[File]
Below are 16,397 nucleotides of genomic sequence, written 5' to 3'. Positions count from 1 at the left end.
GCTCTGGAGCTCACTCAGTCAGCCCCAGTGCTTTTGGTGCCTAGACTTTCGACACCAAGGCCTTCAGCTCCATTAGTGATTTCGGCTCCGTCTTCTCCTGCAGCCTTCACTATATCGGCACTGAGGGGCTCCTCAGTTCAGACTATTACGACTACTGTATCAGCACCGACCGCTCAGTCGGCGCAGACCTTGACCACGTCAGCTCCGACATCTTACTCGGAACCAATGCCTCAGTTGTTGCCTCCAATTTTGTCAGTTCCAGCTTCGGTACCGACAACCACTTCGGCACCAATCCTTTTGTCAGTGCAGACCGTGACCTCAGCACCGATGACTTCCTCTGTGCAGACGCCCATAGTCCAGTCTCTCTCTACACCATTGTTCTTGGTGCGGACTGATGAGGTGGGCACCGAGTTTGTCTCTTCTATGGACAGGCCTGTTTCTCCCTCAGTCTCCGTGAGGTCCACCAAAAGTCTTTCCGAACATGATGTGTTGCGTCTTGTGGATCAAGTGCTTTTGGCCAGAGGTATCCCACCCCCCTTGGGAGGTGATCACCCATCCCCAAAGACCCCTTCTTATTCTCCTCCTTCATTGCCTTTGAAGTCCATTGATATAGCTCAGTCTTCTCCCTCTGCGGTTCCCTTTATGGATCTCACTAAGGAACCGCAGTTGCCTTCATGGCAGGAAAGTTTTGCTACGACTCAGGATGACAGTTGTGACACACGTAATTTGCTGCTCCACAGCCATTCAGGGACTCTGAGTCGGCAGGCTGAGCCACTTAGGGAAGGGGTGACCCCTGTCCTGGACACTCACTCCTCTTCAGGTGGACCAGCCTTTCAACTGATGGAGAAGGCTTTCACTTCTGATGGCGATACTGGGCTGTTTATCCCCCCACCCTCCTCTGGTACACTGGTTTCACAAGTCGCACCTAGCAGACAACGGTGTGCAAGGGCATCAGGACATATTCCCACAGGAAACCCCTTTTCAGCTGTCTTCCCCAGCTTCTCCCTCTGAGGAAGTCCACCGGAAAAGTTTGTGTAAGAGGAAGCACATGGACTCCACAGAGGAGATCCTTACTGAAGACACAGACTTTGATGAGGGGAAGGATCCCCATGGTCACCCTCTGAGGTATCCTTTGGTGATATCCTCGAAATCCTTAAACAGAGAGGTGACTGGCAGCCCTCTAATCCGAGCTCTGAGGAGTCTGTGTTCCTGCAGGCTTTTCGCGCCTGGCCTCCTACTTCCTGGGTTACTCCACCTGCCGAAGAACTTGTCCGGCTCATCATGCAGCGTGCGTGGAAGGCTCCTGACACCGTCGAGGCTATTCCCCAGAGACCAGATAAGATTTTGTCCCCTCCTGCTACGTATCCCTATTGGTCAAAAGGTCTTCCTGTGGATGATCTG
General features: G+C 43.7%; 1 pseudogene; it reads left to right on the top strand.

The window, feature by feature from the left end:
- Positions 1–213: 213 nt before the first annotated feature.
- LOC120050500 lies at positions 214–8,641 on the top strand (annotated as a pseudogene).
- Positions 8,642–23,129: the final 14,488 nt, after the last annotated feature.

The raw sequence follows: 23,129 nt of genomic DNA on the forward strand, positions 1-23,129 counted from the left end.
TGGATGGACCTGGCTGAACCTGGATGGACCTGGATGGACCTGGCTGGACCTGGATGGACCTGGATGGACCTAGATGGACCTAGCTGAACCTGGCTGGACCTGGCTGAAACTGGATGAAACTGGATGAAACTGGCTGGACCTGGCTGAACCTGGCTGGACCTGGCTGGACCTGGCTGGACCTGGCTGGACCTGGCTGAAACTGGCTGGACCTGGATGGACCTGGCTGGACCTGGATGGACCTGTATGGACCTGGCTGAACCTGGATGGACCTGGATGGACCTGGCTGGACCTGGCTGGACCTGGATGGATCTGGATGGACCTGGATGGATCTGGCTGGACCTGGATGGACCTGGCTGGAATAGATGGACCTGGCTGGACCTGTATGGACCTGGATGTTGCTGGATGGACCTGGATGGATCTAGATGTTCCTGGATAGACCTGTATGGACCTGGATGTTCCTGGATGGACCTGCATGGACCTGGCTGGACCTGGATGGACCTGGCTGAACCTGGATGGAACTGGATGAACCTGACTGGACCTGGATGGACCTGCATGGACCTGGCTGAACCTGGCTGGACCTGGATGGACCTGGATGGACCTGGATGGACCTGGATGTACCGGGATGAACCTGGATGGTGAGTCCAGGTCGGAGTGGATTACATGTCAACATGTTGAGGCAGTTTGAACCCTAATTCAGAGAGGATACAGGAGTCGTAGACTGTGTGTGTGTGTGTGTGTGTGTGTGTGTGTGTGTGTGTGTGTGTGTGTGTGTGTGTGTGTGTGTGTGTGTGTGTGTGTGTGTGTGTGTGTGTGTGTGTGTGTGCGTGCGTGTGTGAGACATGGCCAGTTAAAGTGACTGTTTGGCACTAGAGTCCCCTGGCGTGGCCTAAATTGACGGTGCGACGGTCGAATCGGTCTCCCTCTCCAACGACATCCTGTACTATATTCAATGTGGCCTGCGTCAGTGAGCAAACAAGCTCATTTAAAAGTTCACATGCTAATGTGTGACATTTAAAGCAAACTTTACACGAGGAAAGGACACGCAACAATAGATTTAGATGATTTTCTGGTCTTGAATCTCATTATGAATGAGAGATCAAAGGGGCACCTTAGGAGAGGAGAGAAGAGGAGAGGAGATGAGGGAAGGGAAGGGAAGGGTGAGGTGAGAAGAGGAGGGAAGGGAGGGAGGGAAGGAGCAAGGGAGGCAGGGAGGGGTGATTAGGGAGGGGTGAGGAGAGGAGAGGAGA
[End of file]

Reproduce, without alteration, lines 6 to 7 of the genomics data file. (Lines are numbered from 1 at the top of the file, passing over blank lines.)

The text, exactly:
- LOC120050500 lies at positions 214–8,641 on the top strand (annotated as a pseudogene).
- Positions 8,642–23,129: the final 14,488 nt, after the last annotated feature.